Autumn is the perfect time of year to focus on boosting your immunity. So how can your family boost its immunity? You may recall that your grandma had her own special autumn remedies that she brought out every autumn. This is when she’d start you on a regimen of cod liver or castor oil, bitters and other yucky tasting herbs and remedies. But here is the question: what is the purpose of ingesting all of this bad tasting stuff?
In autumn the body wants to rid itself of the junk food consumed during the summer. All of those yummy goodies like ice cream, cake, potato chips, pizza, chocolates, frappuccino and the like, must now be eliminated so that it doesn’t clog up our bodies during the more sedentary and cold seasons of deep autumn and winter. Consequently, we end up with colds or flu like symptoms as the body seeks to cleanse and rid itself of the gooey stuff (mucus) that clogs arteries and the blood stream.
This cleansing shows up in the form of mucus coming out of the body. So is it possible to avoid some colds and flu like symptoms proactively by consuming the types of foods that are more healing? We may not be able to sidestep every cleansing. But by being proactive with consuming healing foods, we can often avoid “violent” cleansings ~ sniffles that turn into coughing, coughing that elevates to hacking, and days of feeling really bad and being down and out.
Here are the six different tastes the body should consume in order to stay balanced and healthy. Tastes of Food: Sweet, Sour, Salty, Bitter, Pungent, and Astringent – what they are and the impact they have on the body. A guide from Eat Taste Heal.
|Taste||Primary Actions||Common Sources|
|Sweet||Builds tissues, calms nerves||Fruit, grains, natural sugars, milk|
|Sour||Cleanses tissues, increases absorption of minerals||Sour fruits, yogurt, fermented foods|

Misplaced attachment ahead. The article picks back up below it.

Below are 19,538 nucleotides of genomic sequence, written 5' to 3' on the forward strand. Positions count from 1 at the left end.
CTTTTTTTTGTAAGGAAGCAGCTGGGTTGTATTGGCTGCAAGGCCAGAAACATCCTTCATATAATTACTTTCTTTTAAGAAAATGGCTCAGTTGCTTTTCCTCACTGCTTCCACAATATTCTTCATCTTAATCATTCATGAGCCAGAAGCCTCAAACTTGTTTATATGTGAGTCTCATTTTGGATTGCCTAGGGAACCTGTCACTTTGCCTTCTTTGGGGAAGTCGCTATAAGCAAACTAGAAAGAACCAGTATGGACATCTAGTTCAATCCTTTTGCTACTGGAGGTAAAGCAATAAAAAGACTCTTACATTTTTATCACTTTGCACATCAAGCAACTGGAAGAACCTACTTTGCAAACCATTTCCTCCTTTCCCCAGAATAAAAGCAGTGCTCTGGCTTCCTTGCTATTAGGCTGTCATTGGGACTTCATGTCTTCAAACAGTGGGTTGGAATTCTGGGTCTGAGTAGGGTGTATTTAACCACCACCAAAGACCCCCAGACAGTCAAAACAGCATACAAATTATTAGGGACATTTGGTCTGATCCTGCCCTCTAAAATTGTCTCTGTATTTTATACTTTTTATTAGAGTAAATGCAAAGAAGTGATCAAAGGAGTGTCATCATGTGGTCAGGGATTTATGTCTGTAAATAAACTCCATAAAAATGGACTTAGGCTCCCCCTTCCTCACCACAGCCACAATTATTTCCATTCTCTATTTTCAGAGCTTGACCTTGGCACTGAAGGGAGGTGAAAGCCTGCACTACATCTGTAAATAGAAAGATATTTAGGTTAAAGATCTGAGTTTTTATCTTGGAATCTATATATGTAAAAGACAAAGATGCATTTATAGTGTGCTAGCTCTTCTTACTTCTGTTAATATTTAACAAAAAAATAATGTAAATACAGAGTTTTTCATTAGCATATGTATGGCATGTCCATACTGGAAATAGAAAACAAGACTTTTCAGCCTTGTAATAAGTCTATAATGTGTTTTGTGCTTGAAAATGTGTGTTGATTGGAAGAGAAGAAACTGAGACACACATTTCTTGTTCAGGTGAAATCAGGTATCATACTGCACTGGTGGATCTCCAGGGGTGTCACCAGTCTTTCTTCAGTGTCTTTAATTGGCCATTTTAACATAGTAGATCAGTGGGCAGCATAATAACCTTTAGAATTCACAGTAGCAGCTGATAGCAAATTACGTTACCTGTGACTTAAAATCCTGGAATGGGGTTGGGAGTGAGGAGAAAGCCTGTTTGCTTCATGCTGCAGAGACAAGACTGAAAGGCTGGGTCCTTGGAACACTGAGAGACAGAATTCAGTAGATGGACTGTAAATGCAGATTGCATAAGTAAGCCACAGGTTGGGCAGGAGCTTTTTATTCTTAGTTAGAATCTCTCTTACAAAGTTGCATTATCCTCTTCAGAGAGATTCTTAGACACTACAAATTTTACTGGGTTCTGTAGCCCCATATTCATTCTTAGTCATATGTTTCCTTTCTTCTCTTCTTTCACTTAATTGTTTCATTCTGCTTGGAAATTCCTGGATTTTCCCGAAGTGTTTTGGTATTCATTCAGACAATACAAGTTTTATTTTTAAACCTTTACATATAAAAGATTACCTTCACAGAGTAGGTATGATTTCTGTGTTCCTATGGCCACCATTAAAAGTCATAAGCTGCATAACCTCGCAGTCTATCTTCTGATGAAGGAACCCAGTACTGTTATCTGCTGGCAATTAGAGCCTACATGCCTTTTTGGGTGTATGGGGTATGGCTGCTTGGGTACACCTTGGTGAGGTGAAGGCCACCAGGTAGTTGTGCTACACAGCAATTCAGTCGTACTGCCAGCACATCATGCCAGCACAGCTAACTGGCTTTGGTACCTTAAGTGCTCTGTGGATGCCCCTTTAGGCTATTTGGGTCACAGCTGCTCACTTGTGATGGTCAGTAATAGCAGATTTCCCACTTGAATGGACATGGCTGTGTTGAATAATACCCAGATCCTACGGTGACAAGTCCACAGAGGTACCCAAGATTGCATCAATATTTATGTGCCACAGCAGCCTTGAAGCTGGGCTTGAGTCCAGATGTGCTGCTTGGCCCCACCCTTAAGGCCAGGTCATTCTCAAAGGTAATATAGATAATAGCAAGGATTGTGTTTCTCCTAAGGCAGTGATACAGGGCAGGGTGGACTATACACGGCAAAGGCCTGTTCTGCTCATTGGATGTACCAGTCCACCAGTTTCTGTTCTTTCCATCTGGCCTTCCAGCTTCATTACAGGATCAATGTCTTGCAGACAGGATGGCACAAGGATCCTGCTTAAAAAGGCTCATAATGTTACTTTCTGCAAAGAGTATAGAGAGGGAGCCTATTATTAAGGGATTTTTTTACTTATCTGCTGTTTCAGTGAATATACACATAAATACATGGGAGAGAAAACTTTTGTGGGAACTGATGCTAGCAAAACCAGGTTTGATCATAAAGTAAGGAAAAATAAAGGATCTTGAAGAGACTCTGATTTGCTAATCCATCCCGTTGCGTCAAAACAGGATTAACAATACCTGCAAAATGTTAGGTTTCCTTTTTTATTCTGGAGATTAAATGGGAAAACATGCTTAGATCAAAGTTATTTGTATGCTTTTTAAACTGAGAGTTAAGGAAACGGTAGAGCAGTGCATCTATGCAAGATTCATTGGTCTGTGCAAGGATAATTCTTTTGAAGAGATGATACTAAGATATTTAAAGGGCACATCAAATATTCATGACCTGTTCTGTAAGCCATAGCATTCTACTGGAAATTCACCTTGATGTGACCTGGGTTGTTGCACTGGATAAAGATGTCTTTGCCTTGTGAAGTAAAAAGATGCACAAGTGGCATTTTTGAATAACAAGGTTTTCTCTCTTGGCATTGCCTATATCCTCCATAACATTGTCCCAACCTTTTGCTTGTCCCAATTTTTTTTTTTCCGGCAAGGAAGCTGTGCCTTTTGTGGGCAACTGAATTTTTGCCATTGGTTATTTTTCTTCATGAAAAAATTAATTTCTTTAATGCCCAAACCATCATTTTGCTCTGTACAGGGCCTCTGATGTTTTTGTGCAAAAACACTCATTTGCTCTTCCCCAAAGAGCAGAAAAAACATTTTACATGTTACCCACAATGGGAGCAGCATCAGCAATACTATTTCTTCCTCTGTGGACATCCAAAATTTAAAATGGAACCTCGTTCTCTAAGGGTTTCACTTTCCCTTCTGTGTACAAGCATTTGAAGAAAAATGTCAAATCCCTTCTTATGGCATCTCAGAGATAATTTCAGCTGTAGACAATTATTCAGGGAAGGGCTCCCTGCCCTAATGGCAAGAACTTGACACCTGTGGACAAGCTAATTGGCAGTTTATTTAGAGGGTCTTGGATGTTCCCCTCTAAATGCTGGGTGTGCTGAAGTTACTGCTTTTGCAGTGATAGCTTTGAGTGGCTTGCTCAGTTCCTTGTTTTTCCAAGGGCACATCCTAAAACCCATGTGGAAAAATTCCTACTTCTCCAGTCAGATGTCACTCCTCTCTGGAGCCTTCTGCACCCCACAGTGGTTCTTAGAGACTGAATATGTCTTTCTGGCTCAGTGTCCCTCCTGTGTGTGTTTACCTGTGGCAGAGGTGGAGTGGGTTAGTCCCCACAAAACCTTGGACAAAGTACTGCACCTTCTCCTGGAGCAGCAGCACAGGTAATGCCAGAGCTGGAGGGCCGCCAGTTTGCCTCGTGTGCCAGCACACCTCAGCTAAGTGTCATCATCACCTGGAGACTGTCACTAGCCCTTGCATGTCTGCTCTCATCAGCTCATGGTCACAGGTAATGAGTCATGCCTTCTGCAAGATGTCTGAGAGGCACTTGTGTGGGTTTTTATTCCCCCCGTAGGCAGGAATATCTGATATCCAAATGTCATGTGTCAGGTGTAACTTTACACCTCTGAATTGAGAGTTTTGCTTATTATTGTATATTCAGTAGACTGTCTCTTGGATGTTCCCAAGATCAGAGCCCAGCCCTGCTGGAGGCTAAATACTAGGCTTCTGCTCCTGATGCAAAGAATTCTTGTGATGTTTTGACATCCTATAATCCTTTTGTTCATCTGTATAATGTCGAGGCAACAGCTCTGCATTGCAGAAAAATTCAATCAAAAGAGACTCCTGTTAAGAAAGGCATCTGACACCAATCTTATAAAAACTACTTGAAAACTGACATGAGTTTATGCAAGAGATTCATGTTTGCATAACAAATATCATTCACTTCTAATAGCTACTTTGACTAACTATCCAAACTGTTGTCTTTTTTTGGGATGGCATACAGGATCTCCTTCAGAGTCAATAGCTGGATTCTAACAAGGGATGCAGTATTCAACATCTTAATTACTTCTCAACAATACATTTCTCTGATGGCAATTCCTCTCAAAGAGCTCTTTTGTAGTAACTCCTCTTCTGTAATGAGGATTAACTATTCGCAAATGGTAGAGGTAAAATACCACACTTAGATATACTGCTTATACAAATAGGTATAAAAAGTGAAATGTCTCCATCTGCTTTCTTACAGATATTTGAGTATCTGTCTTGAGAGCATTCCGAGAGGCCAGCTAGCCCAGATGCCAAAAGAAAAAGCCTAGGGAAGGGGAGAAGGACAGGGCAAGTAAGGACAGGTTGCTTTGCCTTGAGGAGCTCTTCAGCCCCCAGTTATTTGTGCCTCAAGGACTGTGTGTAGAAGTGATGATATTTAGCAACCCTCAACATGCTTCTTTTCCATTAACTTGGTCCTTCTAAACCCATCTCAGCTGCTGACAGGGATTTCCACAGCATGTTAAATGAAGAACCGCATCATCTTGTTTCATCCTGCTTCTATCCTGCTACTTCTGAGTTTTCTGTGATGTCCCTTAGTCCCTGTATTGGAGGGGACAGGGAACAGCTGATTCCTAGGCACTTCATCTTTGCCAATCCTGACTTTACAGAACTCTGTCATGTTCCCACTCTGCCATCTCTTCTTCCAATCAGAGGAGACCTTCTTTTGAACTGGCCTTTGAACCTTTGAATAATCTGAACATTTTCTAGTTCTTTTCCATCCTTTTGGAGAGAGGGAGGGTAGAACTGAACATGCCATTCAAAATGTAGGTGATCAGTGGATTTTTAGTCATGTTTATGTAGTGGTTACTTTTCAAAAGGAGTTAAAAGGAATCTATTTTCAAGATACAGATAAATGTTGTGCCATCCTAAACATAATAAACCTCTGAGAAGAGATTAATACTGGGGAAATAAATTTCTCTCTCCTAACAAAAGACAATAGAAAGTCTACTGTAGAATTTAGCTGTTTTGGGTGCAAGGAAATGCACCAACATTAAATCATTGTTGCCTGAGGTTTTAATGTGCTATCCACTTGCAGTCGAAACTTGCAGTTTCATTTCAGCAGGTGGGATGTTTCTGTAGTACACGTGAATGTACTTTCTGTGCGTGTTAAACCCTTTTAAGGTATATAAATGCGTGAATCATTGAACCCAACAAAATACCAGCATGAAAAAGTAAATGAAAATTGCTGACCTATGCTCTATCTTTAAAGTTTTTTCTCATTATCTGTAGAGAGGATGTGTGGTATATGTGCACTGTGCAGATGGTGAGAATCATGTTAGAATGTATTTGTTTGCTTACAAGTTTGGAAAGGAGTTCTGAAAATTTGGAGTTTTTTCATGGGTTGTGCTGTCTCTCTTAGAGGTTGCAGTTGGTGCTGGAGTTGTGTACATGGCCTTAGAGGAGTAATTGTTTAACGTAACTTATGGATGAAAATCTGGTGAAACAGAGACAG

|Salty||Improves taste to food, lubricates tissues, stimulates digestion||Natural salts, sea vegetables|
|Bitter||Detoxifies and lightens tissues||Dark leafy greens, herbs and spices|
|Pungent||Stimulates digestion and metabolism||Chili peppers, garlic, herbs and spices|
|Astringent||Absorbs water, tightens tissues, dries fats||Legumes, raw fruits and vegetables, herbs|
While “Eat Taste Heal” looks at diet from an Ayurvedic perspective, you can include these healing tastes into your diet by simply expanding what you eat beyond sodium and sweet tastes. I was conscious of this today as I prepared fresh cranberries (you do not have to wait until Thanksgiving to eat cranberries). I have a simple recipe of slowly simmering organic cranberries spiced with cinnamon, nutmeg, vanilla flavoring and cardamon.
Berries can be tart, bitter or sour but these are necessary elements that help to fortify the chemistry of our guts and helps promote wellness. I recommend adding as little sweetener to your berries as possible. Currently abstaining from sugar I “compromised” by adding only one tablespoon maple syrup, the most healthiest of sweeteners. That small amount of sweetener took the edge off the bitterness of the cranberries without making them sweet. If you’re really brave or if your illness is serious enough, you can also go for the more powerful version, which are raw cranberries. And can also drink unsweetened cranberries juice; just add water to dilute and make it somewhat palatable. To begin I’d recommend 10% unsweetened cranberry juice to 90% water. So what are you doing to boost your immunity this autumn? Do you have a family practice for this time of year to boost your immunity? If so, please share them with us.